Elizabeth MacDougall and Elena Casanova, Pianists

Elizabeth MacDougall (l) and Elena Casanova with Ukiah SO Conductor Less Pfutzenreuter

TWO WORLD PREMIERES AT UKIAH SYMPHONY CONCERT

by Larry Flor
Sunday, February 22, 2009

On a rainy Feb. 22, with lots of weekend entertainment available, a unique and exciting concert occurred on the bucolic Mendocino College campus where the Ukiah Symphony, under the baton of conductor Les Pfutzenreuter, performed works of the old and the “brand new” and something in-between. On the program was the rarely heard Beethoven Symphony No. 4 in B-Flat Major, two world premiere works, and the delightful Concerto for Two Pianos by Francis Poulenc.

The first half was solely the Beethoven Symphony. It started with some ragged ensemble and pesky intonation problems, especially in the strings, and entrances and cut-offs which were not quite precise. However, things improved as the musicians warmed to their task and the conductor’s careful section balancing. Special kudos go to flautist Becky Ayers and clarinetist Eric Van Dyke for their phrasing and rich tone in the Adagio movement. The fast rising passages in the concluding allegro proved a challenge for the strings to stay together, but in summary, the symphony was admirably played

Two world premieres were presented after intermission, beginning with the Ukiah resident David Smith’s Concerto Anacapa, featuring insouciant piano soloist Elena Casanova. The gem of this three-movement work was the second part, where Casanova played with elegance, the piece fitting her style perfectly. However, for this reviewer the entire composition felt unbalanced with a very short and rhythmic opening movement, a much longer second movement, and a third movement of moderate length. As a whole, the work did capture the image of Anacapa, a rocky off-Santa Barbara island, with the wind section playing especially well.

The second premiere was the Concertino for Piano and Orchestra, a single-movement by San Fernando Valley-based composer Kathleen Mayne. Here again a Mendocino County pianist, this time Elizabeth MacDougall, was the soloist. The writing was more conventional than the Anacapa Concerto, using the Sonata-Allegro form and starting with short but powerful octave passages. In contrast to the David Smith work, the emphasis here focused on the various treatments of the thematic material rather than conveying a landscape image. As with Casanova, Elizabeth MacDougall played with adroit phrasing and just the right amount of panache, lacking only a little more introspection and dynamic contrast. Both Smith and Mayne were present and took bows from the stage at the conclusion of the respective performances.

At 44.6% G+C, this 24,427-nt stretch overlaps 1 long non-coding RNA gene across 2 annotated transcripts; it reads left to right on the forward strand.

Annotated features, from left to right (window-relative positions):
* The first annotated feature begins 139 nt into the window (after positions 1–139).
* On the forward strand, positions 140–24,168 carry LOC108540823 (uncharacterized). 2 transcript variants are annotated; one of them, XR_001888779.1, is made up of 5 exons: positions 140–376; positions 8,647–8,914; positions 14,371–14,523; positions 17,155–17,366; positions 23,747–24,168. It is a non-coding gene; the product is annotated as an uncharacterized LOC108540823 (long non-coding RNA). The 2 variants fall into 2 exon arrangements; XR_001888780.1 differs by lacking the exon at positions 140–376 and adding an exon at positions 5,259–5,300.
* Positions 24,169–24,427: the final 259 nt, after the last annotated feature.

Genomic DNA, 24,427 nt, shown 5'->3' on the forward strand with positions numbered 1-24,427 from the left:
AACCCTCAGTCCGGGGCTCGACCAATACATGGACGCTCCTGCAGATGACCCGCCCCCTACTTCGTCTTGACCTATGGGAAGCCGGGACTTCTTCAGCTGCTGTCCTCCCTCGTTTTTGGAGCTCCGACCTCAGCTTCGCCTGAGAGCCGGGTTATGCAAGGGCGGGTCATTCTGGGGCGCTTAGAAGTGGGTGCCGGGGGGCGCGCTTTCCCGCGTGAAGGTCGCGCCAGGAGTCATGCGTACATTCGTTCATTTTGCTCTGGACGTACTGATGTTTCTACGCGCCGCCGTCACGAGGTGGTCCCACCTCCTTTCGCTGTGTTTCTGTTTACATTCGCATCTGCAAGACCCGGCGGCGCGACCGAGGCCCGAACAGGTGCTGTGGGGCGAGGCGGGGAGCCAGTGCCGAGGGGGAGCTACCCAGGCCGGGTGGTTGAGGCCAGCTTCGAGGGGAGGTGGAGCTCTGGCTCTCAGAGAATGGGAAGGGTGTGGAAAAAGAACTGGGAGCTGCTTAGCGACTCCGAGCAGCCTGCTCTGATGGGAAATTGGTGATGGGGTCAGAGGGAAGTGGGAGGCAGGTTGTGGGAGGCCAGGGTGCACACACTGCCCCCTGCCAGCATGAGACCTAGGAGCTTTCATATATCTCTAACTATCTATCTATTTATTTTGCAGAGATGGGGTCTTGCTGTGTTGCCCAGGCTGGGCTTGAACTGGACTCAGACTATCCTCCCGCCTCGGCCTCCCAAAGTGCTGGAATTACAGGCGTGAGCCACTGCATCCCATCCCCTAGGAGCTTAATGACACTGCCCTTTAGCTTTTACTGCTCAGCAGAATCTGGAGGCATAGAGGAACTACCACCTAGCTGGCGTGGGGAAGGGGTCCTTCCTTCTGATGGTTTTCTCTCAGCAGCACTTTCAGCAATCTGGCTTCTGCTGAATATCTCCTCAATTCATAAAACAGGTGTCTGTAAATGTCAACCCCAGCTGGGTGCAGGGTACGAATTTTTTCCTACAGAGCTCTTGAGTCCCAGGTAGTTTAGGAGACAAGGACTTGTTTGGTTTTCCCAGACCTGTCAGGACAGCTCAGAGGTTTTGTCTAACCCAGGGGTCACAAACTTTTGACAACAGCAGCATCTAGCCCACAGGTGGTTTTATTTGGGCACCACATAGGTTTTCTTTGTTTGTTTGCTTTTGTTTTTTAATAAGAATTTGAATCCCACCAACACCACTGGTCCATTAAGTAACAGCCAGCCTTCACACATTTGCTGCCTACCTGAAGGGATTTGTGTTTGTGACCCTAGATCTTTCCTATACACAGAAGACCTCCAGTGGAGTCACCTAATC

The afternoon’s finale was the Poulenc Concerto with MacDougall and Casanova returning to their pianos as soloists. This concerto, written in 1932, is one of the standards among the two-piano concerto repertoire and both artists were equal to the technical, musical, and ensemble demands of the work. Both soloists avoided succumbing to playing the Allegro ma non troppo and Allegro molto movements as merely a technical tour de force,, keeping the phrasing and tempos faithful to the composer’s directions. Perhaps the coda in the first movement could have been a more transparent and rhythmically elastic, setting up the final closing measures of the movement in sharper outline. The opening of the Larghetto was simply stated and the transition of the theme from Piano I to Piano II was seamless. Their colorful treatment of the opening theme was played with telling tenderness, superior to the famous recording of the LaBeque sisters. As with the opening movement, there could have been more elasticity in the transitions between thematic sections, but conductor Pfutzenreuter kept everything moving. Minor points perhaps in a charming performance full of lyricism. The last movement was played with energy and provided just enough playfulness to sustain momentum, the duo scale passages clean and in sync.

The Poulenc proved a fitting end to the concert, the third of the season, and drew a big ovation from the nearly 500 people in Center Theater